Gustave Courbet

Gustave Courbet was a French painter who led the Realist movement in 19th-century French painting. The Realist movement bridged the Romantic movement (characterized by the paintings of Théodore Géricault and Eugène Delacroix) with the Barbizon School and the Impressionists. Courbet occupies an important place in 19th century French painting as an innovator and as an artist willing to make bold social statements through his work. Courbet painted figurative compositions, landscapes, seascapes, and still-lifes. He courted controversy by addressing social issues in his work, and by painting subjects that were considered vulgar, such as the rural bourgeoisie, peasants, and working conditions of the poor. His work belonged neither to the predominant Romantic nor Neoclassical schools. History painting, which the Paris Salon esteemed as a painter's highest calling, did not interest Courbet, he believed that the only possible source for living art is the artist's own experience. His work, along with that of Honoré Daumier and Jean-François Millet, became known as Realism. For Courbet, Realism dealt not with the perfection of line and form, but entailed spontaneous and rough handling of paint, suggesting direct observation by the artist while portraying the irregularities in nature.

Courbet was born in 1819 in Ornans. Being a prosperous farming family, anti-monarchical feelings prevailed in the household. After moving to Paris in 1839, he often returned home to Ornans. In Paris he worked at the studio of Steuben and Hesse. An independent spirit, he soon left, preferring to develop his own style by studying the paintings of Spanish, Flemish and French masters. Among his paintings of the early 1840s are several self-portraits, in which the artist portrayed himself in various roles.

Trips to the Netherlands and Belgium in 1846–1847 strengthened Courbet's belief that painters should portray the life around them, as Rembrandt, Hals and other Dutch masters had. By 1848, he had gained supporters among the younger critics, the Neo-romantics and Realists, notably Champfleury. Courbet achieved greater recognition after the success of his painting After Dinner at Ornans at the Salon of 1849. The work, earned Courbet a gold medal and was purchased by the state. The result is a realistic presentation of his grand uncle funeral, and of life in Ornans. It upset convention by depicting a prosaic ritual on a scale which would previously have been reserved for a religious or royal subject. Eventually, the public grew more interested in the new Realist approach, and the lavish, decadent fantasy of Romanticism lost popularity. Courbet became a celebrity, and was spoken of as a genius, a "terrible socialist" and a "savage".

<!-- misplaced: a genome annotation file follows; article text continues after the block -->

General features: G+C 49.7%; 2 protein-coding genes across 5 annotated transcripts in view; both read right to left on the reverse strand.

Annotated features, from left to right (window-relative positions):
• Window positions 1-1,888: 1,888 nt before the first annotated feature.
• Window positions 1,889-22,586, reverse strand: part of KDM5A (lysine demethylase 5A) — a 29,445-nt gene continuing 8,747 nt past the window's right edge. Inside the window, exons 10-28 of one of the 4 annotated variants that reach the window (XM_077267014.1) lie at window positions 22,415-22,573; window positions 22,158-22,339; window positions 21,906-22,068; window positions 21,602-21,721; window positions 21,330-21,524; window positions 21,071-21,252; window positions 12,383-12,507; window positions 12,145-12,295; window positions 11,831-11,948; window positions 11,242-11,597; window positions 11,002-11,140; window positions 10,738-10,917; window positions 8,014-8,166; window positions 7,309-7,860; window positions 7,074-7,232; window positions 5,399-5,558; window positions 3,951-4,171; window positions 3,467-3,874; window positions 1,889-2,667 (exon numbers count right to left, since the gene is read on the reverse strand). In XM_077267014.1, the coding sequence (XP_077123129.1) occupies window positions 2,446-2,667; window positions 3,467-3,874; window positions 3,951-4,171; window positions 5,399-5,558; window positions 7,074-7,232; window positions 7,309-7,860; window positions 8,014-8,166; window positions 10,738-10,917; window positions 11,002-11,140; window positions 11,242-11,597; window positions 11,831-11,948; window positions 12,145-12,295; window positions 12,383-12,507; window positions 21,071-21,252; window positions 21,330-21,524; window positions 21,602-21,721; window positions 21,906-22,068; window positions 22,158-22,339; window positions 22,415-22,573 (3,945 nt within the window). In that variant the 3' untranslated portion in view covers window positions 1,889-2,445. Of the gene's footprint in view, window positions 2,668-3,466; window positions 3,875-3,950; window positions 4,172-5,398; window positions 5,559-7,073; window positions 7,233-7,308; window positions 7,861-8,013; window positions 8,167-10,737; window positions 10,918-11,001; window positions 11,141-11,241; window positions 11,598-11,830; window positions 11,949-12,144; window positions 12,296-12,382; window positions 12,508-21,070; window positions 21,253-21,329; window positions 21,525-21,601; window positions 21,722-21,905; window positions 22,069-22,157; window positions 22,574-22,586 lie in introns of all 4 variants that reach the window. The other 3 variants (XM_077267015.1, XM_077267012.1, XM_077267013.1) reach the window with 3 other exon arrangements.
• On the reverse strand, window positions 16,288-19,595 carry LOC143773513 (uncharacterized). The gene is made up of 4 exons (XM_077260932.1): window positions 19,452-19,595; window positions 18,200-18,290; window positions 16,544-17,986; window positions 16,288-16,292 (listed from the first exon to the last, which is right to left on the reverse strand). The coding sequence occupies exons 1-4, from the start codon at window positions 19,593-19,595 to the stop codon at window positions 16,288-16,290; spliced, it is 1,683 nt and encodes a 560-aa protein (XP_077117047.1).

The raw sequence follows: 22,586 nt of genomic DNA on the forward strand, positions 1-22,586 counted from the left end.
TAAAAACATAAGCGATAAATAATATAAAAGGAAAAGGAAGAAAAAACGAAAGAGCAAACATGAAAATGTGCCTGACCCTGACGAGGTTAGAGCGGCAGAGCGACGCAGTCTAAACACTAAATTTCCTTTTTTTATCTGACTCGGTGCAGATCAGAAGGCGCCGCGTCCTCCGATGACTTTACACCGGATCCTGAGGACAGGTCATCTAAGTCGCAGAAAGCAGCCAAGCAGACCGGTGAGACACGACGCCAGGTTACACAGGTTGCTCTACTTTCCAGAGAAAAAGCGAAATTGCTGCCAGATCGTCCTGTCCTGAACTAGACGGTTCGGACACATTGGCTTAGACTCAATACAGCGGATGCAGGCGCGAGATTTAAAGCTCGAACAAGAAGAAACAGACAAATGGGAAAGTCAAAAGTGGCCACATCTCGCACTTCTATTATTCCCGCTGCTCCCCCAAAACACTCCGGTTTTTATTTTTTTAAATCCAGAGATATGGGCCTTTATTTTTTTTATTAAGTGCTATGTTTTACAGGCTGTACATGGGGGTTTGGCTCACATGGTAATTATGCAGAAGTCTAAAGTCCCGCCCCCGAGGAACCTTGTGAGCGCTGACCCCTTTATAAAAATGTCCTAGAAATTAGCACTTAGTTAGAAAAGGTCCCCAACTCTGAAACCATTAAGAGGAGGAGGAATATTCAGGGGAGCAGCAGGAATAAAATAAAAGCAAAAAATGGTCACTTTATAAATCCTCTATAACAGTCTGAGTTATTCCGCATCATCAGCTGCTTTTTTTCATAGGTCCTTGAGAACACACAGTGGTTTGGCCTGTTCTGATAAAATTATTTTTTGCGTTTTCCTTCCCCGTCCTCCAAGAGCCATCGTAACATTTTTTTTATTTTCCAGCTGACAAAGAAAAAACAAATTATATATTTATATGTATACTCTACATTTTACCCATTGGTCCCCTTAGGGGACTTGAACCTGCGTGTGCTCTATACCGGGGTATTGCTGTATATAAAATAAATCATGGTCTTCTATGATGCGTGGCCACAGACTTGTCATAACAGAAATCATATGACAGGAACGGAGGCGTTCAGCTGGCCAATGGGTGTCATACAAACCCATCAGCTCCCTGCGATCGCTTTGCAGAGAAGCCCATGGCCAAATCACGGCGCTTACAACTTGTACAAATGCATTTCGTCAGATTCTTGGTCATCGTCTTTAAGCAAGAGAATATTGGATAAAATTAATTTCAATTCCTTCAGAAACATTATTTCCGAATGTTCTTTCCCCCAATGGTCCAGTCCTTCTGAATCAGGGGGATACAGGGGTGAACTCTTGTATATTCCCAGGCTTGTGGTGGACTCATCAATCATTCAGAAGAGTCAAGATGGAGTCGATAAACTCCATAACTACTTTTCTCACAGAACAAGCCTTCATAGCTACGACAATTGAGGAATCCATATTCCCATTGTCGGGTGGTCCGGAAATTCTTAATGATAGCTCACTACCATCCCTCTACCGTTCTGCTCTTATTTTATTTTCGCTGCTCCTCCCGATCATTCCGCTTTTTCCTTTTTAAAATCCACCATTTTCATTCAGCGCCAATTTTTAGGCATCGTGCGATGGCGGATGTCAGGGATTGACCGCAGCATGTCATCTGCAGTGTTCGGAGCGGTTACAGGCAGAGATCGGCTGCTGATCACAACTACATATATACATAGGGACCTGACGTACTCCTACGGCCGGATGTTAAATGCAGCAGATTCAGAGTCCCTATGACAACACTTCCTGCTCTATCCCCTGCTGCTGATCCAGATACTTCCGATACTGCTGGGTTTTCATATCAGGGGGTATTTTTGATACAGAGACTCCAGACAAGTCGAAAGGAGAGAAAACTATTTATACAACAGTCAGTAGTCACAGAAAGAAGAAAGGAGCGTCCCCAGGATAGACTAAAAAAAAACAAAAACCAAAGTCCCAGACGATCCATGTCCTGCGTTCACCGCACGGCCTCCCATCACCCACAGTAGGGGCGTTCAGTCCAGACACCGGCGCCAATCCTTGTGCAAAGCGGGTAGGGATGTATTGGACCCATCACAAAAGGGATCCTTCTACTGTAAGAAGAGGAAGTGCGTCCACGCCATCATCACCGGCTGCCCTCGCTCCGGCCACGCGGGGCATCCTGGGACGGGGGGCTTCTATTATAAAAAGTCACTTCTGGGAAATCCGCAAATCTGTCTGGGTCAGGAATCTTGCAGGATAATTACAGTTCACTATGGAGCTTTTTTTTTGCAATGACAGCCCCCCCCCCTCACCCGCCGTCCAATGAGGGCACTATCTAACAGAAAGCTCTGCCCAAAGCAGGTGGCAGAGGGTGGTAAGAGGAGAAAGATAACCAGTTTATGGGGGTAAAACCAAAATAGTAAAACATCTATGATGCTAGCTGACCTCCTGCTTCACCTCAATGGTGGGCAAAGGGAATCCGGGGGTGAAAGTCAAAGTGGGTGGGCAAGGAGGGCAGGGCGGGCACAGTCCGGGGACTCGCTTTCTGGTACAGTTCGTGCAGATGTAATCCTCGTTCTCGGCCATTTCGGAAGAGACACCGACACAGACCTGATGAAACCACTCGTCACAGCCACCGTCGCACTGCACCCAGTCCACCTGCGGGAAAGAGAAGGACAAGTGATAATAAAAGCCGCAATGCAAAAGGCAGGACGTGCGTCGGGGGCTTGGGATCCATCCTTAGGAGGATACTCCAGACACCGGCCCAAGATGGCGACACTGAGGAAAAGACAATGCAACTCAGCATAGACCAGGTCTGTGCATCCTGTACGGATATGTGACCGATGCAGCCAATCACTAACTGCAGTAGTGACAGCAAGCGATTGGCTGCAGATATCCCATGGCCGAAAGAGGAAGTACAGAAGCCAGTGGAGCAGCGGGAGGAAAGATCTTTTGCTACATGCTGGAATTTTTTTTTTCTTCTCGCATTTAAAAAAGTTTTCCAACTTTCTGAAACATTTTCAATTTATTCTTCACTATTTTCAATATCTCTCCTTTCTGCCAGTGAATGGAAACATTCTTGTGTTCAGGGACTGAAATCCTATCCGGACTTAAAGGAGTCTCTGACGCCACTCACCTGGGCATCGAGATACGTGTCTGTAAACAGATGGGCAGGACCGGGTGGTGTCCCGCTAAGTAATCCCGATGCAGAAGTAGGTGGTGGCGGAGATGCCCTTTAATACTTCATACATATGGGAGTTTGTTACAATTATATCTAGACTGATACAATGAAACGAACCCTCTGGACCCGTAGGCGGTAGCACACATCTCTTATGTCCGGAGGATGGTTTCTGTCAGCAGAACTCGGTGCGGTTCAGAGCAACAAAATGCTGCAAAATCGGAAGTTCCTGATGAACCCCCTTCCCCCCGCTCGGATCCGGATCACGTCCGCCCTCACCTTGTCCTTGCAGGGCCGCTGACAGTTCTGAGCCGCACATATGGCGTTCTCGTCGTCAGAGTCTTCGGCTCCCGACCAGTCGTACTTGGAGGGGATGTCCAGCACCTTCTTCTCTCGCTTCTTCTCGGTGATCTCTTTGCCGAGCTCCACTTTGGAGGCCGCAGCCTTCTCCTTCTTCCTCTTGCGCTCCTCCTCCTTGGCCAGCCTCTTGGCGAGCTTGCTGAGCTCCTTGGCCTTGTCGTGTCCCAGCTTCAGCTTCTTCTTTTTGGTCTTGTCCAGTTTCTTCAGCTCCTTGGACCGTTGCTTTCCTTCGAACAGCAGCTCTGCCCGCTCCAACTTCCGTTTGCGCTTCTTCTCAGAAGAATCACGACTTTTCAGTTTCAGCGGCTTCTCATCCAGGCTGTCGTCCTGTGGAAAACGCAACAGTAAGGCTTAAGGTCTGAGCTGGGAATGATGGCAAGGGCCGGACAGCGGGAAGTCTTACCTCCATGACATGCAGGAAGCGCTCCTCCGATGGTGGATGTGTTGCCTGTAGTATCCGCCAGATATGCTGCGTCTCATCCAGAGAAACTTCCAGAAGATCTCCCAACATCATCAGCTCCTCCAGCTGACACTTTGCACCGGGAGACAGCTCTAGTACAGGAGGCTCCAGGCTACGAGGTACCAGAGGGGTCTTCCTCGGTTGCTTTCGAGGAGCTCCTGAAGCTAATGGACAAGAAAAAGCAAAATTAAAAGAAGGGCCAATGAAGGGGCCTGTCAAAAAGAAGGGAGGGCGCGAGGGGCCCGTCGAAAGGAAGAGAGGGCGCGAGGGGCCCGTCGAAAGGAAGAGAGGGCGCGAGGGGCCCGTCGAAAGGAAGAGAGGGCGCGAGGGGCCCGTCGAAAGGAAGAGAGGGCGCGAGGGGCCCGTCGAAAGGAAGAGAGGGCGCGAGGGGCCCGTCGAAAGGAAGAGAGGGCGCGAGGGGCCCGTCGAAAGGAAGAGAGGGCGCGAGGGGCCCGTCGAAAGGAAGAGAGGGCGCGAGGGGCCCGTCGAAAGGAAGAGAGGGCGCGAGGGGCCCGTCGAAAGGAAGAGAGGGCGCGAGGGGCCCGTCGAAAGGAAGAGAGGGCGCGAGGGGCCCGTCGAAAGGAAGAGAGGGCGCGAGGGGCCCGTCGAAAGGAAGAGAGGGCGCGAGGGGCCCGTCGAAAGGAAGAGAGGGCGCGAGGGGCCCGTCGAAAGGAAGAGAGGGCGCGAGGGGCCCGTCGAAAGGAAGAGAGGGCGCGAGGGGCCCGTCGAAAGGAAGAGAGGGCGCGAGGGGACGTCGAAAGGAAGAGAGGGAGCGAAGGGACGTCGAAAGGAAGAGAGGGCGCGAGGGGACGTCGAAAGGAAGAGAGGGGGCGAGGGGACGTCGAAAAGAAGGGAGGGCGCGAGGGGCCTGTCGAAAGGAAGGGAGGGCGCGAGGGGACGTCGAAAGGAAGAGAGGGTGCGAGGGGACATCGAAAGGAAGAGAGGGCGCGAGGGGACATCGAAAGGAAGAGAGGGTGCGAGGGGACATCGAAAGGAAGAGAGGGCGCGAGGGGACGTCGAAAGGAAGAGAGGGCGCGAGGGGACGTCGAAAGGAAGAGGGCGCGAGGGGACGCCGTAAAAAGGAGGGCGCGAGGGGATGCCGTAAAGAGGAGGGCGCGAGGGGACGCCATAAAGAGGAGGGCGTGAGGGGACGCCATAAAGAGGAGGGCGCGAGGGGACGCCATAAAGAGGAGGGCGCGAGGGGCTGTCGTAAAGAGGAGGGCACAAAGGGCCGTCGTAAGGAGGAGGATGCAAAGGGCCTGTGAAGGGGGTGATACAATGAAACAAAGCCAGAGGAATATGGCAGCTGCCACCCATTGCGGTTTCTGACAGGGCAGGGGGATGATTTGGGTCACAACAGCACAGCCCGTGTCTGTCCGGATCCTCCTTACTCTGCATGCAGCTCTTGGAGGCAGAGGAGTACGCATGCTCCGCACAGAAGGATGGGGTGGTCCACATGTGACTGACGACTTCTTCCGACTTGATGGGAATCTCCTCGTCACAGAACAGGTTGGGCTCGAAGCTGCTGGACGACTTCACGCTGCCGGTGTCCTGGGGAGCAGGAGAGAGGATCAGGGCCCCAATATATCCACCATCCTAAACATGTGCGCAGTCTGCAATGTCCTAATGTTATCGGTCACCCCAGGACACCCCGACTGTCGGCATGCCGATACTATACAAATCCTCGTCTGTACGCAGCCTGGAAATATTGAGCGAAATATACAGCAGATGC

The Salon of 1850–1851 found him triumphant with The Stone Breakers, the Peasants of Flagey and A Burial at Ornans. Courbet associated his ideas of realism in art with political anarchism, and, having gained an audience, he promoted democratic and socialist ideas by writing politically motivated essays. In 1855, Courbet submitted fourteen paintings for exhibition at the Exposition Universelle. Three were rejected for lack of space, including A Burial at Ornans and his other monumental canvas The Artist's Studio. Refusing to be denied, Courbet took matters into his own hands. He displayed forty of his paintings, in his own gallery called The Pavilion of Realism which was a temporary structure that he erected next door to the official Salon-like Exposition Universelle.